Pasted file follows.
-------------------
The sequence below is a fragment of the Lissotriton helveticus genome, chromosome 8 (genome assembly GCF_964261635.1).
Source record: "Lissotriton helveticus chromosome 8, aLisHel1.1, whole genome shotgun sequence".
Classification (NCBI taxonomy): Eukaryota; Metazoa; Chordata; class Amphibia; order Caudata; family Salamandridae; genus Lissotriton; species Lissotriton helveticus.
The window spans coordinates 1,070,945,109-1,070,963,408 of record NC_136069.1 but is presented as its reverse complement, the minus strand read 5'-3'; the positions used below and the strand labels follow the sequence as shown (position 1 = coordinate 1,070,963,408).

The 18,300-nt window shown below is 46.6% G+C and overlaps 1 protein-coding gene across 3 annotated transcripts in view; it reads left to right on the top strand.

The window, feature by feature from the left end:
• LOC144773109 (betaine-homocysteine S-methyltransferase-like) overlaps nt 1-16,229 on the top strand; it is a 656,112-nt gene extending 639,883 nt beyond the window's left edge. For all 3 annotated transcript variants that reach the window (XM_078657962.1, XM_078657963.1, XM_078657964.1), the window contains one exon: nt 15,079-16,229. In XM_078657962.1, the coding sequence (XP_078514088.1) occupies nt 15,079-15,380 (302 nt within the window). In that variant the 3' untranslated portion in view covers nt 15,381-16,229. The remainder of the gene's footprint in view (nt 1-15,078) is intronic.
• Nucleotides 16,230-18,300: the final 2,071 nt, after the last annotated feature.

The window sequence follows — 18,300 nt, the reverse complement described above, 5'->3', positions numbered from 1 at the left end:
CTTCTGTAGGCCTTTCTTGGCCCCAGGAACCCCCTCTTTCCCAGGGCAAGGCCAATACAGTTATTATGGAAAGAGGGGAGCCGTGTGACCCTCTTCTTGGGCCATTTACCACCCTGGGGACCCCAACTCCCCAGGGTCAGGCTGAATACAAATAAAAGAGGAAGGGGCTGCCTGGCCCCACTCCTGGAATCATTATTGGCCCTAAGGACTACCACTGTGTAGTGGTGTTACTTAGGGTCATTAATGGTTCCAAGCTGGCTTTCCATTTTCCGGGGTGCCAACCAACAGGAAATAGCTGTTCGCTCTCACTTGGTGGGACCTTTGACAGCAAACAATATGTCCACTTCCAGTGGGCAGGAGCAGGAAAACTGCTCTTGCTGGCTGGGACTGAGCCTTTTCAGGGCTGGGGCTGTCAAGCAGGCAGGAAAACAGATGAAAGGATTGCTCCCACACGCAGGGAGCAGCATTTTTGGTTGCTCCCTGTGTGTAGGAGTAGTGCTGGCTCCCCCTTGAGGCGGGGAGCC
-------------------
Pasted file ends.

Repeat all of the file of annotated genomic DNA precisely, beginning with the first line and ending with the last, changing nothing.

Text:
The sequence below is a fragment of the Lissotriton helveticus genome, chromosome 8 (genome assembly GCF_964261635.1).
Source record: "Lissotriton helveticus chromosome 8, aLisHel1.1, whole genome shotgun sequence".
Classification (NCBI taxonomy): Eukaryota; Metazoa; Chordata; class Amphibia; order Caudata; family Salamandridae; genus Lissotriton; species Lissotriton helveticus.
The window spans coordinates 1,070,945,109-1,070,963,408 of record NC_136069.1 but is presented as its reverse complement, the minus strand read 5'-3'; the positions used below and the strand labels follow the sequence as shown (position 1 = coordinate 1,070,963,408).

The 18,300-nt window shown below is 46.6% G+C and overlaps 1 protein-coding gene across 3 annotated transcripts in view; it reads left to right on the top strand.

The window, feature by feature from the left end:
• LOC144773109 (betaine-homocysteine S-methyltransferase-like) overlaps nt 1-16,229 on the top strand; it is a 656,112-nt gene extending 639,883 nt beyond the window's left edge. For all 3 annotated transcript variants that reach the window (XM_078657962.1, XM_078657963.1, XM_078657964.1), the window contains one exon: nt 15,079-16,229. In XM_078657962.1, the coding sequence (XP_078514088.1) occupies nt 15,079-15,380 (302 nt within the window). In that variant the 3' untranslated portion in view covers nt 15,381-16,229. The remainder of the gene's footprint in view (nt 1-15,078) is intronic.
• Nucleotides 16,230-18,300: the final 2,071 nt, after the last annotated feature.

The window sequence follows — 18,300 nt, the reverse complement described above, 5'->3', positions numbered from 1 at the left end:
CTTCTGTAGGCCTTTCTTGGCCCCAGGAACCCCCTCTTTCCCAGGGCAAGGCCAATACAGTTATTATGGAAAGAGGGGAGCCGTGTGACCCTCTTCTTGGGCCATTTACCACCCTGGGGACCCCAACTCCCCAGGGTCAGGCTGAATACAAATAAAAGAGGAAGGGGCTGCCTGGCCCCACTCCTGGAATCATTATTGGCCCTAAGGACTACCACTGTGTAGTGGTGTTACTTAGGGTCATTAATGGTTCCAAGCTGGCTTTCCATTTTCCGGGGTGCCAACCAACAGGAAATAGCTGTTCGCTCTCACTTGGTGGGACCTTTGACAGCAAACAATATGTCCACTTCCAGTGGGCAGGAGCAGGAAAACTGCTCTTGCTGGCTGGGACTGAGCCTTTTCAGGGCTGGGGCTGTCAAGCAGGCAGGAAAACAGATGAAAGGATTGCTCCCACACGCAGGGAGCAGCATTTTTGGTTGCTCCCTGTGTGTAGGAGTAGTGCTGGCTCCCCCTTGAGGCGGGGAGCC